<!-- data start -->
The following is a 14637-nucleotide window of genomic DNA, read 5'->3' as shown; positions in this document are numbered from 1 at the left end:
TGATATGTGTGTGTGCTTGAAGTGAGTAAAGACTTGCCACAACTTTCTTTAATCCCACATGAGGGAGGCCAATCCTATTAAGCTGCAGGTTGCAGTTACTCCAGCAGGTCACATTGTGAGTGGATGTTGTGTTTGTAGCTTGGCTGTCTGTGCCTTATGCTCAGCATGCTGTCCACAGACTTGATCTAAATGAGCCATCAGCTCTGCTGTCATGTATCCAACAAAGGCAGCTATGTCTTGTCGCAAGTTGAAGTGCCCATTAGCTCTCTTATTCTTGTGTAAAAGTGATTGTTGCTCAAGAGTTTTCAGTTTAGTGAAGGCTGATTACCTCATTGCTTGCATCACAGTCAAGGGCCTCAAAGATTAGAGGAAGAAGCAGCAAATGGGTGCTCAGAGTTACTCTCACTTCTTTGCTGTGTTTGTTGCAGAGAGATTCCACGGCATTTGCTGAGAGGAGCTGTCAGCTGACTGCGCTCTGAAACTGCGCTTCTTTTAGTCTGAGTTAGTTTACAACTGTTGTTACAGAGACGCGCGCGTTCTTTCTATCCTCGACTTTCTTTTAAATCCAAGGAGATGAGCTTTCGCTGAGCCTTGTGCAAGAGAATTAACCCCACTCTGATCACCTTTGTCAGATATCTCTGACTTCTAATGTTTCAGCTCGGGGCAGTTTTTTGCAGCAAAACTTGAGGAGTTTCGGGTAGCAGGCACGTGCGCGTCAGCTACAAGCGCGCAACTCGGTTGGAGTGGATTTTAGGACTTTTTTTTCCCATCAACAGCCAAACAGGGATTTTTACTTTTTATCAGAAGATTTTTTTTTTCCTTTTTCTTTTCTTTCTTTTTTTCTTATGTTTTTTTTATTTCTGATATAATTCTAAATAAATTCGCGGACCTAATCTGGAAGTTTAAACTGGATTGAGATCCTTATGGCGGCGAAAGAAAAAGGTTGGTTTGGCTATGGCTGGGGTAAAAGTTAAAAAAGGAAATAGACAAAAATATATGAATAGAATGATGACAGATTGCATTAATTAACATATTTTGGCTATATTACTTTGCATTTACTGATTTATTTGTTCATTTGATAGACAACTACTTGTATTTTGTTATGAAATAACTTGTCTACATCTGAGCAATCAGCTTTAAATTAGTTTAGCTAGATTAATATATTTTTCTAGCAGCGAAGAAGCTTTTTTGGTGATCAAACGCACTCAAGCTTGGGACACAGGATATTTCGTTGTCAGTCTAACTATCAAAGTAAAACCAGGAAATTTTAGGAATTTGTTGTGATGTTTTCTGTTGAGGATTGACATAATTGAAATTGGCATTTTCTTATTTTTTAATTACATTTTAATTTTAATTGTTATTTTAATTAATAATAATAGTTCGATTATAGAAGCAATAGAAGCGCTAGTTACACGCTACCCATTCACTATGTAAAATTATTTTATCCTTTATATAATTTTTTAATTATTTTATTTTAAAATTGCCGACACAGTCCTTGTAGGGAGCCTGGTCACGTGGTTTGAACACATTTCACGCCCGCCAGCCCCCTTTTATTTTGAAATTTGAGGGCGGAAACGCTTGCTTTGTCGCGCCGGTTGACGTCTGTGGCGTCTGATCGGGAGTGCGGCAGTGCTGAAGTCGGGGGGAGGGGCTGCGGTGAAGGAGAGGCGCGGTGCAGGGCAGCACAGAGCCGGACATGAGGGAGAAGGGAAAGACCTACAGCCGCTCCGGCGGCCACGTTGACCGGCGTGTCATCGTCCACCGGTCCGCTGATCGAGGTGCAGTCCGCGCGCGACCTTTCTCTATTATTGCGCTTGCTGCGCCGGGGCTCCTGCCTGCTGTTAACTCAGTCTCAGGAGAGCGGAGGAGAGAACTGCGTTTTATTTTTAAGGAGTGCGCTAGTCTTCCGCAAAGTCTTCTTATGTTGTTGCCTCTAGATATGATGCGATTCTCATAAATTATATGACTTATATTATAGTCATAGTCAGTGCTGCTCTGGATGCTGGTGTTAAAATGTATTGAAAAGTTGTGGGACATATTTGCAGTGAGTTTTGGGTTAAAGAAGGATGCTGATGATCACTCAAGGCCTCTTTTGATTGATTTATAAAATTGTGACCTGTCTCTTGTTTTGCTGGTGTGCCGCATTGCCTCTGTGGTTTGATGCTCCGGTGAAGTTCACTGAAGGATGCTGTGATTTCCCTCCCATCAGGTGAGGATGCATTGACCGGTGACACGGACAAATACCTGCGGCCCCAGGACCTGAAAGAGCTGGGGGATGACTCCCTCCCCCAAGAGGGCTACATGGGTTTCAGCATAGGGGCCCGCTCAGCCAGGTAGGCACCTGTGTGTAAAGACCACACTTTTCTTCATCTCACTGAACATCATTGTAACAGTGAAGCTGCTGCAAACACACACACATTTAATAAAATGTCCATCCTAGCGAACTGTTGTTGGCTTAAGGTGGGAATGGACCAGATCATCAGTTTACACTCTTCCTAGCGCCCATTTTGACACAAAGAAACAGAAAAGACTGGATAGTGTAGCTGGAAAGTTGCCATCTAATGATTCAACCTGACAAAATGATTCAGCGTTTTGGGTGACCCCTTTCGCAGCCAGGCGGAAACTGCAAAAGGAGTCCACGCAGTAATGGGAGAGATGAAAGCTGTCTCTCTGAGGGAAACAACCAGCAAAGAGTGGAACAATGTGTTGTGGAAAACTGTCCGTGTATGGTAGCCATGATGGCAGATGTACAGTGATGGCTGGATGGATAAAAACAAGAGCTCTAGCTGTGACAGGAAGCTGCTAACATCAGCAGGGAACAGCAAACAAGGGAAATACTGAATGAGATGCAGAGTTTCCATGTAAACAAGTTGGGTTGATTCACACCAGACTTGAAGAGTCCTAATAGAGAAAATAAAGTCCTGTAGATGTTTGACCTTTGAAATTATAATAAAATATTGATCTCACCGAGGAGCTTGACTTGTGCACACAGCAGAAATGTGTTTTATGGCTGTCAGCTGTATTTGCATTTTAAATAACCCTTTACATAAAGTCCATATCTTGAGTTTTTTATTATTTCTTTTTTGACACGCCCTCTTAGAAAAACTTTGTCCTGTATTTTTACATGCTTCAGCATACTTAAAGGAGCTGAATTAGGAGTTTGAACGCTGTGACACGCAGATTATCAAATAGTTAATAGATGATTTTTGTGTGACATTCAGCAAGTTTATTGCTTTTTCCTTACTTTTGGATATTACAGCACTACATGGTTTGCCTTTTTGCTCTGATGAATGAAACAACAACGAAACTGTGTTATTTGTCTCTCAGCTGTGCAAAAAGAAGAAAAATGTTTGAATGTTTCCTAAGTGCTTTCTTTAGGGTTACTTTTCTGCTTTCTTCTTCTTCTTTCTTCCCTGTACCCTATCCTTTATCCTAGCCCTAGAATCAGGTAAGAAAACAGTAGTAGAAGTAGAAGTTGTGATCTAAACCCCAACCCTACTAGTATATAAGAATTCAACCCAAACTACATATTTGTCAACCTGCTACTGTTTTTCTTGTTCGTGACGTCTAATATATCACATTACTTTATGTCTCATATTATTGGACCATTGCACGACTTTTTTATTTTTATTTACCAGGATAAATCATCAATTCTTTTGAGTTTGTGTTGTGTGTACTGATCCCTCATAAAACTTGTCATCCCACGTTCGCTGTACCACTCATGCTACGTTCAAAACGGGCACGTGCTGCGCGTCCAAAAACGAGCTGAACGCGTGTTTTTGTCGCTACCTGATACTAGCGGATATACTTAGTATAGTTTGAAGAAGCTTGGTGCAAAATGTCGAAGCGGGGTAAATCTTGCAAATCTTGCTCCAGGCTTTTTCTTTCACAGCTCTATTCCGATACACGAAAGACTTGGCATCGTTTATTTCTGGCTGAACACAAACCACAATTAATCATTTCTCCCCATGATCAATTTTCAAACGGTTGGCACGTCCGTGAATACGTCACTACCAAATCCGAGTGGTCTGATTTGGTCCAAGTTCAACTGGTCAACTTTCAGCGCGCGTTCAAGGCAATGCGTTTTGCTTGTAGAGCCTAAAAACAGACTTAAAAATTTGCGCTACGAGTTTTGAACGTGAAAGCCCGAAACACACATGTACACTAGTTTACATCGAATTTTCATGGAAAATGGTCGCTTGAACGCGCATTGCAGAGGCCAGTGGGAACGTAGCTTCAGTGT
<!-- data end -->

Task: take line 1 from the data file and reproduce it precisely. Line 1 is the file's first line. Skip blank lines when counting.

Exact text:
The following is a 14637-nucleotide window of genomic DNA, read 5'->3' as shown; positions in this document are numbered from 1 at the left end: